There has been one question writers have debated for years — how many spaces between sentences is too many? Put those fears to rest, folks, as Microsoft has finally made its position known. There shalt be only one space between sentences; two are too many.
For users on the go but not yet in the know, Microsoft recently launched an all-in-one application for Android. Tap or click here to learn about Microsoft’s easy-to-use new app that combines Word, Excel and PowerPoint.
It’s now incorrect to put two spaces after ending a sentence in Microsoft Word, but curious as to why that’s the case and how one might stick their head in the typographical sand and revert back to the familiar two-spaces between sentences? Stick around, we’ll be covering all that and more right here.
The end of a spacing era
In the past, it was up to the user whether or not to use one or two spaces between sentences. Neither would be marked incorrect, but now that this has changed, many are wondering why.
The habit of double-spacing sentences can be traced back to typewriters, which did, in fact, require two spaces between sentences for clarity. In the electronic era, however, proper spacing between sentences is done automatically with only a single space.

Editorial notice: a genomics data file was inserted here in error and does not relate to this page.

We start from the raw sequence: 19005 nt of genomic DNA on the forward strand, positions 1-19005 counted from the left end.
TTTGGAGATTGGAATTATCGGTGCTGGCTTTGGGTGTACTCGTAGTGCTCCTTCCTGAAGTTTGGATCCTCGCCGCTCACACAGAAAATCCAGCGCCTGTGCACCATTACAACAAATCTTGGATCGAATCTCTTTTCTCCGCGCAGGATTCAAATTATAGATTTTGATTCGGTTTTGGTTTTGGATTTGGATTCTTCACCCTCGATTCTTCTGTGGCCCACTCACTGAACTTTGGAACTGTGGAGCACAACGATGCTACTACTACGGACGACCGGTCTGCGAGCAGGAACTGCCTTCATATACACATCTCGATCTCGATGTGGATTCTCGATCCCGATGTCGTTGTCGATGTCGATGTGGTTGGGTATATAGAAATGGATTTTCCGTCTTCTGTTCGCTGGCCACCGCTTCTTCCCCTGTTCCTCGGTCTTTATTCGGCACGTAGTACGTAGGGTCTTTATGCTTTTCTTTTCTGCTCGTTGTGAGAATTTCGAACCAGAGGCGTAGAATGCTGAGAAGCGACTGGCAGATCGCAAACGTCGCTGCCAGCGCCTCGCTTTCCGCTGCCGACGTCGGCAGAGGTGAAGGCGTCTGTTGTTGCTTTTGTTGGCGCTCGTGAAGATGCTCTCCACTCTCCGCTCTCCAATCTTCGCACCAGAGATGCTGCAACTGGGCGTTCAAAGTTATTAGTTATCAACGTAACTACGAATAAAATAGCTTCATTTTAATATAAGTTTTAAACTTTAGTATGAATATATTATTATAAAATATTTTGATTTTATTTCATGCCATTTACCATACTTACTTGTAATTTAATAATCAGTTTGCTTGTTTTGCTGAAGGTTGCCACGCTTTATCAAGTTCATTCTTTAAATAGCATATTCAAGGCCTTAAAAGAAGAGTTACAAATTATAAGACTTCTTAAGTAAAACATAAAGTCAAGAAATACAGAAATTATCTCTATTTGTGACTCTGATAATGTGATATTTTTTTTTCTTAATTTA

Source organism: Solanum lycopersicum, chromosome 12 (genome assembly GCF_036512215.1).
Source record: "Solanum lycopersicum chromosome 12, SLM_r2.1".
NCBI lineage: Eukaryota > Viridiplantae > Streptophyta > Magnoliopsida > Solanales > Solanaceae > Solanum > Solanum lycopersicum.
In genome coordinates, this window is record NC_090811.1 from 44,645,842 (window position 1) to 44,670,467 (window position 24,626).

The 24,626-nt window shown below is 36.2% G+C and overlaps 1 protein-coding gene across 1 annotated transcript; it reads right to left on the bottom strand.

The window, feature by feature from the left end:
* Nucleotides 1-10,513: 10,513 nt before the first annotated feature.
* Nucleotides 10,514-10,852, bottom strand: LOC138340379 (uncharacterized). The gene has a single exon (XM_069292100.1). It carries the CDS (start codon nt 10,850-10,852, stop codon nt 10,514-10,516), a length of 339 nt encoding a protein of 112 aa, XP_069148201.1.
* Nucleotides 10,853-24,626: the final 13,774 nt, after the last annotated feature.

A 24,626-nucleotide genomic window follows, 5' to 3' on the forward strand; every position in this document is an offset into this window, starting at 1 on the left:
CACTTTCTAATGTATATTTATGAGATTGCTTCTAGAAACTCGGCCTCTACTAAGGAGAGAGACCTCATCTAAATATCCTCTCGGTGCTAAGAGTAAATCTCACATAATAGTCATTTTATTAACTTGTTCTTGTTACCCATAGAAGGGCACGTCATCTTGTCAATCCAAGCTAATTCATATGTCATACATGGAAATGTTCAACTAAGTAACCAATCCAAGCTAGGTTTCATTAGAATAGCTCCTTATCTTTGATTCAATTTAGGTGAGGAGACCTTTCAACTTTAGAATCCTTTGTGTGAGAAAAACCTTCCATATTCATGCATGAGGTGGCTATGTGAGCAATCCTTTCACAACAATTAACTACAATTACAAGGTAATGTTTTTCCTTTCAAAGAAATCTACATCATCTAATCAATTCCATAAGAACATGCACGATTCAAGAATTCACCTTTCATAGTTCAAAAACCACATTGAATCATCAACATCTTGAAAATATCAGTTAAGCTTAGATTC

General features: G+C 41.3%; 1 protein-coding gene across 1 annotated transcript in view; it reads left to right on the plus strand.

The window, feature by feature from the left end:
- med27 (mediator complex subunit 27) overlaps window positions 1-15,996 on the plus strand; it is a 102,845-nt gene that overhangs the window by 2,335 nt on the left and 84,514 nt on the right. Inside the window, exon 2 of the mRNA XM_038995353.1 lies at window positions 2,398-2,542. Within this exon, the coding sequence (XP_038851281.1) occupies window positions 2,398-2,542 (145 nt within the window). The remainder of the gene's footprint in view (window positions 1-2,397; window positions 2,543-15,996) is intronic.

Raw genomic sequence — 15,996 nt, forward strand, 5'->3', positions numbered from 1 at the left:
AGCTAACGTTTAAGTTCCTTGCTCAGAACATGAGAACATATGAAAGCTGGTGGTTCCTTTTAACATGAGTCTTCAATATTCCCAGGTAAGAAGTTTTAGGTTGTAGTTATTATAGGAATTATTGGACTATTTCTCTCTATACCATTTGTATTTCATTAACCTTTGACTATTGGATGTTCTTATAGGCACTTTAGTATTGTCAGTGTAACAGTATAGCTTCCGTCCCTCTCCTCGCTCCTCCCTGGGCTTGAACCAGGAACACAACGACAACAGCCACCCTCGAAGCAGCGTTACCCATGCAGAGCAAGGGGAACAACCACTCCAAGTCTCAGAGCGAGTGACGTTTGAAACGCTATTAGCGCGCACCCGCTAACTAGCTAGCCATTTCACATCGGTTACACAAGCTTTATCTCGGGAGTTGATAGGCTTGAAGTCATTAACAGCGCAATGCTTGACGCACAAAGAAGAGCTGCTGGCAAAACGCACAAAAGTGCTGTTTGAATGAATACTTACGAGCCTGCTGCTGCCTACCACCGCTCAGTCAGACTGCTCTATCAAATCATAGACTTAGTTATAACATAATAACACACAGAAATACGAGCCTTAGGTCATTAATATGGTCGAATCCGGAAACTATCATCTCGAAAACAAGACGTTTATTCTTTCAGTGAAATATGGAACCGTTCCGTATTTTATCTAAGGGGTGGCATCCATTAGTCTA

How does my copy of Word get this change?
Microsoft has been testing this feature and is now rolling the change out to desktop versions of Word. While you may or may not have access to the update yet, be sure to keep your computer connected to the internet and your copy of Word up to date so you can enjoy the change as soon as it is available to you.
Like the sound of this change but don’t have Microsoft Word? Tap or click here for ways you can get Microsoft Office for free.
How to force Word to mark two-spaces between sentences as correct
If you aren’t so concerned with what Microsoft now thinks you should be doing and instead prefer to happily continue tapping that space bar an extra time, this is an easy issue to fix.
When Word marks the second space between sentences as incorrect, simply right click on it and select Always Ignore. If you’re keen on removing this marking altogether, this only requires a few more clicks:
- In Word, click Home >> Options >> Proofing.
- Under Writing Style, click Settings.
- From the drop-down menu, select Grammar & Refinements.
- Set Spaces between sentences to don’t check.
Thankfully, Microsoft Word isn’t the only thing in our lives getting a major upgrade: so is our Wi-Fi. Tap or click here to learn about the FCC approving a new spectrum of Wi-Fi.